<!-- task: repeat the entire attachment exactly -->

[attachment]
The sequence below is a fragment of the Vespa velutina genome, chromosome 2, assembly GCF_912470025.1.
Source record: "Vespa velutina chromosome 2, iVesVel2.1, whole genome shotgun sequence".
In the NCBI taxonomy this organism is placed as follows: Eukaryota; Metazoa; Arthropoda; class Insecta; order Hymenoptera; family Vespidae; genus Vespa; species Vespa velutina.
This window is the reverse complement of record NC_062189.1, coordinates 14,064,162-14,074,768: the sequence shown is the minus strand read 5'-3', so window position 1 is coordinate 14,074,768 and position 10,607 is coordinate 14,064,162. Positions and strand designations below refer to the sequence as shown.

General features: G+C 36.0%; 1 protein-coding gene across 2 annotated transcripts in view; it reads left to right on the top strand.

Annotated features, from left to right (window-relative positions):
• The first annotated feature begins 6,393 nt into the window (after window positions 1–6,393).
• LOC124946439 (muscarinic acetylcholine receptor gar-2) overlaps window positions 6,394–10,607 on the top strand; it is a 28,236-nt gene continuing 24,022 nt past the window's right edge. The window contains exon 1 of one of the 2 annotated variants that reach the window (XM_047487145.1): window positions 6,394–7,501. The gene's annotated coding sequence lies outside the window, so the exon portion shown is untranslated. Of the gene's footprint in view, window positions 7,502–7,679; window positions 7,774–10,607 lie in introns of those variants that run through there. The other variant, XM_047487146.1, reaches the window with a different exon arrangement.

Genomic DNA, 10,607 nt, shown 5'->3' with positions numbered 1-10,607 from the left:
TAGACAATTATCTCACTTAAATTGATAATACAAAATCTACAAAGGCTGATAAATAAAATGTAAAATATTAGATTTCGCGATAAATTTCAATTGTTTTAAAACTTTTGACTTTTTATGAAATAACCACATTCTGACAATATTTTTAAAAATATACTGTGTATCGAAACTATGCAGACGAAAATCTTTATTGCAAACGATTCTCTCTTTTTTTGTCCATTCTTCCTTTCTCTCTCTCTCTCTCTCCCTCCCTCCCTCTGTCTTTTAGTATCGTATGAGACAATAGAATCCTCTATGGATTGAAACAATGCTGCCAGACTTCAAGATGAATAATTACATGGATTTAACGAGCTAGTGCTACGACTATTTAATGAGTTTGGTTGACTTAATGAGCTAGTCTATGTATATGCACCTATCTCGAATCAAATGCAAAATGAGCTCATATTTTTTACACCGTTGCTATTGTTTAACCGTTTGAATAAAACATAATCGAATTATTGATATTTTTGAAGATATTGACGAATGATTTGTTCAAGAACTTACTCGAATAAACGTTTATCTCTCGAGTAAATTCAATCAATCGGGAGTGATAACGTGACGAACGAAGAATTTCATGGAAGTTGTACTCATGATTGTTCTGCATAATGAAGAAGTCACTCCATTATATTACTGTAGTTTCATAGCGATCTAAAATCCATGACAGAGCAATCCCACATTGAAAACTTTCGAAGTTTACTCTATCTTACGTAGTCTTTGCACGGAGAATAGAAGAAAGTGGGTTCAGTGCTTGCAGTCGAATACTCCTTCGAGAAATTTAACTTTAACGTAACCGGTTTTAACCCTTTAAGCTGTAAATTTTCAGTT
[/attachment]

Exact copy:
The sequence below is a fragment of the Vespa velutina genome, chromosome 2, assembly GCF_912470025.1.
Source record: "Vespa velutina chromosome 2, iVesVel2.1, whole genome shotgun sequence".
In the NCBI taxonomy this organism is placed as follows: Eukaryota; Metazoa; Arthropoda; class Insecta; order Hymenoptera; family Vespidae; genus Vespa; species Vespa velutina.
This window is the reverse complement of record NC_062189.1, coordinates 14,064,162-14,074,768: the sequence shown is the minus strand read 5'-3', so window position 1 is coordinate 14,074,768 and position 10,607 is coordinate 14,064,162. Positions and strand designations below refer to the sequence as shown.

General features: G+C 36.0%; 1 protein-coding gene across 2 annotated transcripts in view; it reads left to right on the top strand.

Annotated features, from left to right (window-relative positions):
• The first annotated feature begins 6,393 nt into the window (after window positions 1–6,393).
• LOC124946439 (muscarinic acetylcholine receptor gar-2) overlaps window positions 6,394–10,607 on the top strand; it is a 28,236-nt gene continuing 24,022 nt past the window's right edge. The window contains exon 1 of one of the 2 annotated variants that reach the window (XM_047487145.1): window positions 6,394–7,501. The gene's annotated coding sequence lies outside the window, so the exon portion shown is untranslated. Of the gene's footprint in view, window positions 7,502–7,679; window positions 7,774–10,607 lie in introns of those variants that run through there. The other variant, XM_047487146.1, reaches the window with a different exon arrangement.

Genomic DNA, 10,607 nt, shown 5'->3' with positions numbered 1-10,607 from the left:
TAGACAATTATCTCACTTAAATTGATAATACAAAATCTACAAAGGCTGATAAATAAAATGTAAAATATTAGATTTCGCGATAAATTTCAATTGTTTTAAAACTTTTGACTTTTTATGAAATAACCACATTCTGACAATATTTTTAAAAATATACTGTGTATCGAAACTATGCAGACGAAAATCTTTATTGCAAACGATTCTCTCTTTTTTTGTCCATTCTTCCTTTCTCTCTCTCTCTCTCTCCCTCCCTCCCTCTGTCTTTTAGTATCGTATGAGACAATAGAATCCTCTATGGATTGAAACAATGCTGCCAGACTTCAAGATGAATAATTACATGGATTTAACGAGCTAGTGCTACGACTATTTAATGAGTTTGGTTGACTTAATGAGCTAGTCTATGTATATGCACCTATCTCGAATCAAATGCAAAATGAGCTCATATTTTTTACACCGTTGCTATTGTTTAACCGTTTGAATAAAACATAATCGAATTATTGATATTTTTGAAGATATTGACGAATGATTTGTTCAAGAACTTACTCGAATAAACGTTTATCTCTCGAGTAAATTCAATCAATCGGGAGTGATAACGTGACGAACGAAGAATTTCATGGAAGTTGTACTCATGATTGTTCTGCATAATGAAGAAGTCACTCCATTATATTACTGTAGTTTCATAGCGATCTAAAATCCATGACAGAGCAATCCCACATTGAAAACTTTCGAAGTTTACTCTATCTTACGTAGTCTTTGCACGGAGAATAGAAGAAAGTGGGTTCAGTGCTTGCAGTCGAATACTCCTTCGAGAAATTTAACTTTAACGTAACCGGTTTTAACCCTTTAAGCTGTAAATTTTCAGTT